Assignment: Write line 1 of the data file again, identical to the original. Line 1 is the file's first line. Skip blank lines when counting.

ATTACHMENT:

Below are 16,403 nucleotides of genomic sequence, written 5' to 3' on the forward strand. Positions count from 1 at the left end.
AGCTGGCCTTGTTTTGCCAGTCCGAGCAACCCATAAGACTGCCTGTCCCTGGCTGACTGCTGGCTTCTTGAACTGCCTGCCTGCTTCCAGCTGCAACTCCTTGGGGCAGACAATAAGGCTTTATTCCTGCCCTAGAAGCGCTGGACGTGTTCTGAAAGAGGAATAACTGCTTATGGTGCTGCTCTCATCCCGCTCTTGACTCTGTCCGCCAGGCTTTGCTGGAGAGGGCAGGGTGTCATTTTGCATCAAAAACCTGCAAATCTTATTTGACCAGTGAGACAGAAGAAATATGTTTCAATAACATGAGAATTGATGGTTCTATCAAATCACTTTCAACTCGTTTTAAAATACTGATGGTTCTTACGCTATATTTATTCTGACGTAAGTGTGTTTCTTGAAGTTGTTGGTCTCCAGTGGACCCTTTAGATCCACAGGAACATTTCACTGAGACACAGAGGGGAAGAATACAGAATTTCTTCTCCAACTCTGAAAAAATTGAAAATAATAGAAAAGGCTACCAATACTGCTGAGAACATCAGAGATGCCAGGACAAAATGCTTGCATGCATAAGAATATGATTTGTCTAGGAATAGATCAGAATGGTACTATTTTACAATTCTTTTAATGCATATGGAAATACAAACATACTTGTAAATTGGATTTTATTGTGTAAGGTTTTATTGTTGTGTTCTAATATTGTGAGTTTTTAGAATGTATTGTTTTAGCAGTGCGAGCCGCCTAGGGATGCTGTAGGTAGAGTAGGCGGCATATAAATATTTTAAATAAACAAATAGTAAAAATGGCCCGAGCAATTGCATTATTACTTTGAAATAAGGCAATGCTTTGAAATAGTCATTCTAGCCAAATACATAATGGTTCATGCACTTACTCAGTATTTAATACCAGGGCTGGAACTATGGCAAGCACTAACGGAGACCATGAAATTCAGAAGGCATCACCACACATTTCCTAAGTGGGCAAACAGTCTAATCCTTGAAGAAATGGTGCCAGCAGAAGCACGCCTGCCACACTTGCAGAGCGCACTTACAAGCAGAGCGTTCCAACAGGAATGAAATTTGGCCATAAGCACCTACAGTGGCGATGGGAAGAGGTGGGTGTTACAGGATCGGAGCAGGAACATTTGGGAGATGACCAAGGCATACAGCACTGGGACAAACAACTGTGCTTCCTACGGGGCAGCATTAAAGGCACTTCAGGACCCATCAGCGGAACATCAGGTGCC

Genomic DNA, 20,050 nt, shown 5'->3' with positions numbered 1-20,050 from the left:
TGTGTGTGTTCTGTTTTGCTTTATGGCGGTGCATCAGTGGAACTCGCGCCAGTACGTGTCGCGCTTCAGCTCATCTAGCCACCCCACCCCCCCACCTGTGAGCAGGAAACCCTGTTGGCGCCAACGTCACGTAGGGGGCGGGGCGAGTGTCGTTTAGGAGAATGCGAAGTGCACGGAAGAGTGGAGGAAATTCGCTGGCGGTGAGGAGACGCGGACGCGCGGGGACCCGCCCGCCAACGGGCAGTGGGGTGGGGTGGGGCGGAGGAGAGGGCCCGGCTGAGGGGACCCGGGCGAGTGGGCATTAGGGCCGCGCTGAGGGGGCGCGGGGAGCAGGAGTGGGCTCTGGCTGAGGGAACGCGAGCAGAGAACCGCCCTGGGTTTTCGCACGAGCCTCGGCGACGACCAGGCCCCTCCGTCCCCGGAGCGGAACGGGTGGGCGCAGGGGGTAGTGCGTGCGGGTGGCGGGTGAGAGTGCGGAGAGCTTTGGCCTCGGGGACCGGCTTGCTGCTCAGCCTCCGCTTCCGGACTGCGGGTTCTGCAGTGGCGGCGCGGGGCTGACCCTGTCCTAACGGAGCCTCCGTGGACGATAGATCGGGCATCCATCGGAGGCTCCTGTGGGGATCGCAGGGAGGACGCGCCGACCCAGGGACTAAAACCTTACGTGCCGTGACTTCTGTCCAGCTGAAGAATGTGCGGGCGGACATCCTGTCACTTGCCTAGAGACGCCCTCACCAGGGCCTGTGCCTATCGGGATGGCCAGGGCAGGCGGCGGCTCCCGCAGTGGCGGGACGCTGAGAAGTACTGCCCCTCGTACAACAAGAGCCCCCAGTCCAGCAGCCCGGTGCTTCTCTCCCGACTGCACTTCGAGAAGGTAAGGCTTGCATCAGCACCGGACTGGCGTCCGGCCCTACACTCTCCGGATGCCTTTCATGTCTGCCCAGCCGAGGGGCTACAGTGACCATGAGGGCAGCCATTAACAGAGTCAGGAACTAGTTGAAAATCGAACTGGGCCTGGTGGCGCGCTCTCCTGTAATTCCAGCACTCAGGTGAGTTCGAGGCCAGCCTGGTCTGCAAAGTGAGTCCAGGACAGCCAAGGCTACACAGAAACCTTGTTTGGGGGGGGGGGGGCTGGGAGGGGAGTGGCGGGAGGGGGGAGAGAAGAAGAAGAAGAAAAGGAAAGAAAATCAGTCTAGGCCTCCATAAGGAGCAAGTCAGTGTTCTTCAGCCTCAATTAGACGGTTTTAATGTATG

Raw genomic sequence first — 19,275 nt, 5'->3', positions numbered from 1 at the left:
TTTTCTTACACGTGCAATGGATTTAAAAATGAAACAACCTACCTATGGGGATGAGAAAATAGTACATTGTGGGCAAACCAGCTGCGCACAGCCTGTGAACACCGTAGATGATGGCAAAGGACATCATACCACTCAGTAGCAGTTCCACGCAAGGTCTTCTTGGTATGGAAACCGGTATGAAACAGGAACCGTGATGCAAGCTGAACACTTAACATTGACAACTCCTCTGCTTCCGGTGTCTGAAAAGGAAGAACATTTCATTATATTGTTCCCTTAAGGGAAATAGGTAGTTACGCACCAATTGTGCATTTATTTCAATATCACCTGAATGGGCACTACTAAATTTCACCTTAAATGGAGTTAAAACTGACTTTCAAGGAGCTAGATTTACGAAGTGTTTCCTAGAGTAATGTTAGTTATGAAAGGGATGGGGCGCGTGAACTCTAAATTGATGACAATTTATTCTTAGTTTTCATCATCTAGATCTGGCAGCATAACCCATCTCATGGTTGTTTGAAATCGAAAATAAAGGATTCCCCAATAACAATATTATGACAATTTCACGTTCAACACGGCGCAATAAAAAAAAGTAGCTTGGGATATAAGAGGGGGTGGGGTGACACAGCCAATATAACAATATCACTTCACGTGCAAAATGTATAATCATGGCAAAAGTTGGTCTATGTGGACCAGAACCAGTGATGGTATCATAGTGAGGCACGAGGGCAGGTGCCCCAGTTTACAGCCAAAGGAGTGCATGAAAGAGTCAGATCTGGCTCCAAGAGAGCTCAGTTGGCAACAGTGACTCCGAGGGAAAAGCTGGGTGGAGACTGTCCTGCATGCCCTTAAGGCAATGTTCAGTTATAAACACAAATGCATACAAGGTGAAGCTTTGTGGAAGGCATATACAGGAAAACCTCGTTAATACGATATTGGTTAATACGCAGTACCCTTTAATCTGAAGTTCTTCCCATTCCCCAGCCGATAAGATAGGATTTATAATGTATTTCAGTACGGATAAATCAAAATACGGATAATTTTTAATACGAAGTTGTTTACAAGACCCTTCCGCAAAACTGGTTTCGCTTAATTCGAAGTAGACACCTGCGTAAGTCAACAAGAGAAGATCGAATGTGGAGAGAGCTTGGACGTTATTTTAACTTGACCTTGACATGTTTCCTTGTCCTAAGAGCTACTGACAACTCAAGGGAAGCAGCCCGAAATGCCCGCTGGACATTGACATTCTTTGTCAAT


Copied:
Below are 16,403 nucleotides of genomic sequence, written 5' to 3' on the forward strand. Positions count from 1 at the left end.